Let’s flashback to the 2006 NBA Finals: the powerhouse Dallas Mavericks versus the underdog Miami Heat. The Heat had some great talent with Shaquille O’Neal, Jason Williams, Gary “The Glove” Payton, and Udonis Haslem. However, I remember one player in that series that excited Heat fans more than others. He was seen all over the court, dunking the basketball and playing defense. The number three flashed before our eyes as he played this game he was meant to play.
On Sept. 16, I discovered some heartbreaking news. Wade announced that his 16th season would be his last. The player who started my love for basketball was only a year away from leaving the game that inspired me to write about sports.
The Flash, as many Heat fans know him, has been rousing fans in the American Airlines Arena for 15 years. Wade brought Miami its first NBA championship in 2006. In 2010, he encouraged LeBron James and Chris Bosh to join him in Miami, where they won two more NBA championships in 2012 and 2013. He is the human being who, since his rookie year in 2003, called Miami his “real” home and evolved it into a championship franchise. His achievements and championships with the Heat helped build a basketball culture in Miami.
“It’s been 15 years strong as brothers, as teammates, as competitors, as teammates again, as competitors again. Our brotherhood is beyond this game of basketball. You just don’t take it for granted,” said James in an ESPN interview on March 28.
Yet, many people focus on Wade’s achievements on the court, but they forget how much he has done for the youth in Miami and the community itself, including myself. Wade has even earned accolades for his contributions. He won the 2018 NBA Community Assist Award for his efforts in the aftermath of the Parkland shooting by making time for hospital visits to students and donating to the cause. In his earlier years, he was the player I tried to emulate.
His commitment to young people in Miami is something I can never overlook. I’m happy to see that even though he is going into his final season, his commitment to the Miami community has not changed.
“Even when I retire from basketball, I will continue to do those things that I’ve done in the community. And, how you want to be remembered is as somebody that was a part of the community and tried to do their best to push the community forward,” Wade said during the Miami Heat Media Day press conference on Sept. 24.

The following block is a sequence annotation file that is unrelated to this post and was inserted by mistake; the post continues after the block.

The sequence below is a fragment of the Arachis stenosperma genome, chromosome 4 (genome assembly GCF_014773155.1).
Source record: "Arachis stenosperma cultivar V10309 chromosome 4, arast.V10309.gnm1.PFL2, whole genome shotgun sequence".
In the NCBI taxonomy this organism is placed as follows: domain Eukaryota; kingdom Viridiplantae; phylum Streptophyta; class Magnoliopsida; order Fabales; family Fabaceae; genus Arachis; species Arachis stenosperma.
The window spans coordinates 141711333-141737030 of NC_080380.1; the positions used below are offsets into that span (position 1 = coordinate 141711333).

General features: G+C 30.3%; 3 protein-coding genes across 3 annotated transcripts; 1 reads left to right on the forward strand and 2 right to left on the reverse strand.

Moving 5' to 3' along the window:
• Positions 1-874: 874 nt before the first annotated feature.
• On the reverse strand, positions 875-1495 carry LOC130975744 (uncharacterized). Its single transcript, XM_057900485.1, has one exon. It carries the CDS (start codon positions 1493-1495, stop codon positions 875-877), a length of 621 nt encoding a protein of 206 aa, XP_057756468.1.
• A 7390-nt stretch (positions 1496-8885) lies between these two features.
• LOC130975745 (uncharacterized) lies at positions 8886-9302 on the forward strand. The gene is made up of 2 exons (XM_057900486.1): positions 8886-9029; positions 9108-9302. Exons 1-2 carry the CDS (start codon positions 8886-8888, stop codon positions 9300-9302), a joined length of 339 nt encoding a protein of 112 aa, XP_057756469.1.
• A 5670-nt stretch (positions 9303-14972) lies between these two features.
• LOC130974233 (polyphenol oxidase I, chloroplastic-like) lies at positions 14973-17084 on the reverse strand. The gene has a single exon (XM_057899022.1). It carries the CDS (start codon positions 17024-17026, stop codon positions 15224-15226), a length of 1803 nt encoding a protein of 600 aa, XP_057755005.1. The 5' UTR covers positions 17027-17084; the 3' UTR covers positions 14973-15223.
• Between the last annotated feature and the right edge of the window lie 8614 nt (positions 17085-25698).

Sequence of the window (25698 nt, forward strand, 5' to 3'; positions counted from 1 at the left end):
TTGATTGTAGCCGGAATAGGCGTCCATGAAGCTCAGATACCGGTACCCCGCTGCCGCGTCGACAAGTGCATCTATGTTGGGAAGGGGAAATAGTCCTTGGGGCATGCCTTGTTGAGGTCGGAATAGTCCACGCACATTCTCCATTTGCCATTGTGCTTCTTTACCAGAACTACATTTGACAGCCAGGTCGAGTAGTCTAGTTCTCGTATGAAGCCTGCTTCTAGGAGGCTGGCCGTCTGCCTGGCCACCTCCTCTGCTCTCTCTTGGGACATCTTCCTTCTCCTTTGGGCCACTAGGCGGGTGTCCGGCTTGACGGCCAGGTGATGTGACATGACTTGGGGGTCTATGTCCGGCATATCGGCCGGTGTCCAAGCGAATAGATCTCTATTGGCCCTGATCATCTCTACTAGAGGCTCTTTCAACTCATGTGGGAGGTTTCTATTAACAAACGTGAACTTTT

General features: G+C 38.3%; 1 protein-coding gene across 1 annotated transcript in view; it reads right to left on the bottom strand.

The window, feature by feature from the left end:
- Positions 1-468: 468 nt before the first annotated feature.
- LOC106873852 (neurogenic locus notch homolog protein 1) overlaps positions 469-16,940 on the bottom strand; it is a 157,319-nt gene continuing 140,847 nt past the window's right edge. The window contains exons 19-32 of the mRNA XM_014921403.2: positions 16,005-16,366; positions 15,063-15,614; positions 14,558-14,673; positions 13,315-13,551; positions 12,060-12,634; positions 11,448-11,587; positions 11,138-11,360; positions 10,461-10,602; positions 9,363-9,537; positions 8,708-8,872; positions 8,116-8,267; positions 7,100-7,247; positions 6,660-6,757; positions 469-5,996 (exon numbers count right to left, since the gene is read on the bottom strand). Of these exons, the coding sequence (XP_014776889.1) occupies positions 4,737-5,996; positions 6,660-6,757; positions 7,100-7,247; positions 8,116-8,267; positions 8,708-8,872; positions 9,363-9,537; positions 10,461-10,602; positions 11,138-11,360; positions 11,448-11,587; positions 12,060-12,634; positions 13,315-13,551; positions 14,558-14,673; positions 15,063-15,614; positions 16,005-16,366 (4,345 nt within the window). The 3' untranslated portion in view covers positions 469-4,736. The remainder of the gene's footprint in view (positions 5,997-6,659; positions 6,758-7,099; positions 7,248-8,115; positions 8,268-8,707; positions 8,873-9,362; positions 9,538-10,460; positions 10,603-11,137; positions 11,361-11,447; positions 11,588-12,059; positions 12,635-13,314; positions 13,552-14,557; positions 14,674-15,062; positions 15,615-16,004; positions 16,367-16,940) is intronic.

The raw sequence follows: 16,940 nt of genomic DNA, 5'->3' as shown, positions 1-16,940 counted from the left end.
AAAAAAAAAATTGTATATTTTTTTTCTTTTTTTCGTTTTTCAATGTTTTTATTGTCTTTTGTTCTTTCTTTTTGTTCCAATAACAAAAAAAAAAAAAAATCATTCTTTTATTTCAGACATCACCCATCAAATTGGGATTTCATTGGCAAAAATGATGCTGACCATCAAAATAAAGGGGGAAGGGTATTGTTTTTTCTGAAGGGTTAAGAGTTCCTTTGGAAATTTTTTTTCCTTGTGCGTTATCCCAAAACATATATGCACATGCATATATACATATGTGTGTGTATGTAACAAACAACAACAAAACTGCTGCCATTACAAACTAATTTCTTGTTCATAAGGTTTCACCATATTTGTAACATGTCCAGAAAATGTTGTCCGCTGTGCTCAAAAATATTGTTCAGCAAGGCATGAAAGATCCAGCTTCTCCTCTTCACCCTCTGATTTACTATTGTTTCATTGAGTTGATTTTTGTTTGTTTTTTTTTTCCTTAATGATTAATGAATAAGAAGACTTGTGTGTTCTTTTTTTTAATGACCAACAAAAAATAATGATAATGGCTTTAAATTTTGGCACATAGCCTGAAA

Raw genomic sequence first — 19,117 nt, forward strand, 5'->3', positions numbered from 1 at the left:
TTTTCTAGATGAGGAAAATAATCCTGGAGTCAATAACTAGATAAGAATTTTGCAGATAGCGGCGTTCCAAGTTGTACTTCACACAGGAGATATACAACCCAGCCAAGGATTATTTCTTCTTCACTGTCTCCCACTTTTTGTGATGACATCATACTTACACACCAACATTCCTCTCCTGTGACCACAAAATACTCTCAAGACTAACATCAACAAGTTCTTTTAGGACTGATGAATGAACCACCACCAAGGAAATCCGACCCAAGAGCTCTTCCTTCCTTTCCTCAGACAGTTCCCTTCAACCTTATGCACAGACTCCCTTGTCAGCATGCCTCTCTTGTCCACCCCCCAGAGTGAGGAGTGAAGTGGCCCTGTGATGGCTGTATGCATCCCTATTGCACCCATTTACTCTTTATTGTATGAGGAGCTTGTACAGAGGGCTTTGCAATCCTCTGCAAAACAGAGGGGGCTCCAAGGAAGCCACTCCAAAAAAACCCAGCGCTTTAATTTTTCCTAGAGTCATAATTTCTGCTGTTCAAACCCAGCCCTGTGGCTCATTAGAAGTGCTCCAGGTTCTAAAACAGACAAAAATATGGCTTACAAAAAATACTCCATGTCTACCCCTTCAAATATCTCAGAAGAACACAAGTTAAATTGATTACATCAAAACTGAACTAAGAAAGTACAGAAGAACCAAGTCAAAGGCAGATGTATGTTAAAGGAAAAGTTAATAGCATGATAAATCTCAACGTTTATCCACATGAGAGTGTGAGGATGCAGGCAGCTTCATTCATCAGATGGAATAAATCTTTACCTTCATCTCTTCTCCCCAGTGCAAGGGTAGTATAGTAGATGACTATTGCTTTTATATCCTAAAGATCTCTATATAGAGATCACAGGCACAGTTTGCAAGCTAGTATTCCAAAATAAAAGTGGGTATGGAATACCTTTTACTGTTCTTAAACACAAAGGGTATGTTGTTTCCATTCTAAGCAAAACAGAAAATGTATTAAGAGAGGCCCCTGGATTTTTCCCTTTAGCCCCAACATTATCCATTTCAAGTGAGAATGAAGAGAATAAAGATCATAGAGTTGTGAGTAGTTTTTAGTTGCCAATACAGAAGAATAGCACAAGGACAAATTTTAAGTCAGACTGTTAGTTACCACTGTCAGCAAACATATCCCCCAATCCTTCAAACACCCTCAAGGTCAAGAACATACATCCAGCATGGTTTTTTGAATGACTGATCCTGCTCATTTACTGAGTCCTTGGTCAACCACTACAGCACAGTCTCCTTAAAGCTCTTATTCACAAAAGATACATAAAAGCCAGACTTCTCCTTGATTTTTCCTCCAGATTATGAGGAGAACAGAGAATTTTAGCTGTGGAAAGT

Throughout his life, Wade has been doubted, but he’s always used it to his advantage.
“My whole career is built on fuel,” Wade said in a 2010 Sportsnet interview. “It’s always been there. It’s not going to change what I do with my life. It’s not going to change the way I am as a person. But it fuels you. And we all need that. Every athlete, every competitor needs something to fuel them.”
I remember when he only received three athletic scholarships to play college basketball. I can’t forget when he had to sit out his first year with Marquette University because of academic issues or when he led Marquette University to the Final Four in the NCAA Tournament as underdogs. How about when he used basketball to distract him from his rough upbringing in Chicago, where his mother was in and out of jail. Finally, who can forget when his haters said that at age 36 he didn’t have much left in the tank. Yet, in the 2018 playoffs he helped Miami win it’s only game against the Philadelphia 76ers in a performance that screamed nostalgia.
Even then, he made zero excuses and from the moment he arrived in Miami as a baby-faced rookie, he put in the work to stand here today and back-up the city’s decision to name the whole county after him. That’s right, in 2010 the Miami-Dade County commissioners passed a legislation that renamed Miami-Dade County into Miami-Wade County for one week. Today, Heat fans have kept the nickname alive.
Oh yeah, Wade County baby!
All these moments inspired Miami’s youth to work through life with the same drive and determination.
“Dwyane Wade’s dedication and hard work has taught me that through consistency and forming good habits, I can be great at what I desire no matter my background or what others may say,” said FIU Marketing student, Bryan Marquez. “It just goes to show that hard work is and will always be what Dwyane Wade stands for.”
Sadly, Miami Heat fans will only be able to see Flash wear the Heat uniform for one last season. My sports hero is saying goodbye, but Wade seems to be at peace about it all — and we should too.
That is why all Heat fans should do exactly what Wade asks of us.
“I have no idea what I want this year, so that’s why I said, ‘Let’s write it together,’” Wade said for an article by The Athletic. “We’re going to be able to figure this thing out as the year goes on. It’s going to take on a life of its own.”
Let’s admire this last season where he will lay it all on the line for one more 82-game NBA season. All the blood, sweat, and tears from the past, the present, and the future will be put on full display for one more year.
So, I say let’s join him.
In what Wade calls:
“ONE LAST DANCE.”